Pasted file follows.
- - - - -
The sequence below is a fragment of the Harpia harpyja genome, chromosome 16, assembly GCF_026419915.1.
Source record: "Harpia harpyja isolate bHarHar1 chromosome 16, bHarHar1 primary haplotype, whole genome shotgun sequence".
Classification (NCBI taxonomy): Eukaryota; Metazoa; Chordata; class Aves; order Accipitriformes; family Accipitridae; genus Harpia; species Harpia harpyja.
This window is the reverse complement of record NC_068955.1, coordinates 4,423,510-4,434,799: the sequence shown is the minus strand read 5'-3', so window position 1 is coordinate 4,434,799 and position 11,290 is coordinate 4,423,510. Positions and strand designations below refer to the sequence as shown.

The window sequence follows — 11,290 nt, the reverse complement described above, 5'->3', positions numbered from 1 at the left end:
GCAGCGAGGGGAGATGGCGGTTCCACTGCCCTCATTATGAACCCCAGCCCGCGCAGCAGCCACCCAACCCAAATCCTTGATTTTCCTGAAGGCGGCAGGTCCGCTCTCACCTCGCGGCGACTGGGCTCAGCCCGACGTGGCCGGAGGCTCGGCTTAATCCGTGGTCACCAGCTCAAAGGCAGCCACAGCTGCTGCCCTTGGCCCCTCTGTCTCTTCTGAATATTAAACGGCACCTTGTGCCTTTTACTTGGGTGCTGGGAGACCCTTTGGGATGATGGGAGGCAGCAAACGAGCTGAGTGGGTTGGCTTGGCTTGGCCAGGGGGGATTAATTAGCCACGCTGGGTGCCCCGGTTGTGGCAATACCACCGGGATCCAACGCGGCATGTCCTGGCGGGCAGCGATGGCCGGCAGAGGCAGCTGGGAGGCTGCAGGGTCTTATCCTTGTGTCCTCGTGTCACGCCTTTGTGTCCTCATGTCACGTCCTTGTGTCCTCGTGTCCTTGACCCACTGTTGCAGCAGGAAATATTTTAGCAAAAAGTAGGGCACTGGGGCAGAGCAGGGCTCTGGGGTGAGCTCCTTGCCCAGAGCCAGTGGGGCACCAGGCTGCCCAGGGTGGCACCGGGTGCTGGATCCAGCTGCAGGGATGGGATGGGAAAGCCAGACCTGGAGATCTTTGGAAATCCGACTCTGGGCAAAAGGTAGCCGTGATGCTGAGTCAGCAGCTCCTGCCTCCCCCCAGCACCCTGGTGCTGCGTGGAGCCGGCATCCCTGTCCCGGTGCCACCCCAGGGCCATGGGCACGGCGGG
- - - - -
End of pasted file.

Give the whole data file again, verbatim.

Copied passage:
The sequence below is a fragment of the Harpia harpyja genome, chromosome 16, assembly GCF_026419915.1.
Source record: "Harpia harpyja isolate bHarHar1 chromosome 16, bHarHar1 primary haplotype, whole genome shotgun sequence".
Classification (NCBI taxonomy): Eukaryota; Metazoa; Chordata; class Aves; order Accipitriformes; family Accipitridae; genus Harpia; species Harpia harpyja.
This window is the reverse complement of record NC_068955.1, coordinates 4,423,510-4,434,799: the sequence shown is the minus strand read 5'-3', so window position 1 is coordinate 4,434,799 and position 11,290 is coordinate 4,423,510. Positions and strand designations below refer to the sequence as shown.

The window sequence follows — 11,290 nt, the reverse complement described above, 5'->3', positions numbered from 1 at the left end:
GCAGCGAGGGGAGATGGCGGTTCCACTGCCCTCATTATGAACCCCAGCCCGCGCAGCAGCCACCCAACCCAAATCCTTGATTTTCCTGAAGGCGGCAGGTCCGCTCTCACCTCGCGGCGACTGGGCTCAGCCCGACGTGGCCGGAGGCTCGGCTTAATCCGTGGTCACCAGCTCAAAGGCAGCCACAGCTGCTGCCCTTGGCCCCTCTGTCTCTTCTGAATATTAAACGGCACCTTGTGCCTTTTACTTGGGTGCTGGGAGACCCTTTGGGATGATGGGAGGCAGCAAACGAGCTGAGTGGGTTGGCTTGGCTTGGCCAGGGGGGATTAATTAGCCACGCTGGGTGCCCCGGTTGTGGCAATACCACCGGGATCCAACGCGGCATGTCCTGGCGGGCAGCGATGGCCGGCAGAGGCAGCTGGGAGGCTGCAGGGTCTTATCCTTGTGTCCTCGTGTCACGCCTTTGTGTCCTCATGTCACGTCCTTGTGTCCTCGTGTCCTTGACCCACTGTTGCAGCAGGAAATATTTTAGCAAAAAGTAGGGCACTGGGGCAGAGCAGGGCTCTGGGGTGAGCTCCTTGCCCAGAGCCAGTGGGGCACCAGGCTGCCCAGGGTGGCACCGGGTGCTGGATCCAGCTGCAGGGATGGGATGGGAAAGCCAGACCTGGAGATCTTTGGAAATCCGACTCTGGGCAAAAGGTAGCCGTGATGCTGAGTCAGCAGCTCCTGCCTCCCCCCAGCACCCTGGTGCTGCGTGGAGCCGGCATCCCTGTCCCGGTGCCACCCCAGGGCCATGGGCACGGCGGG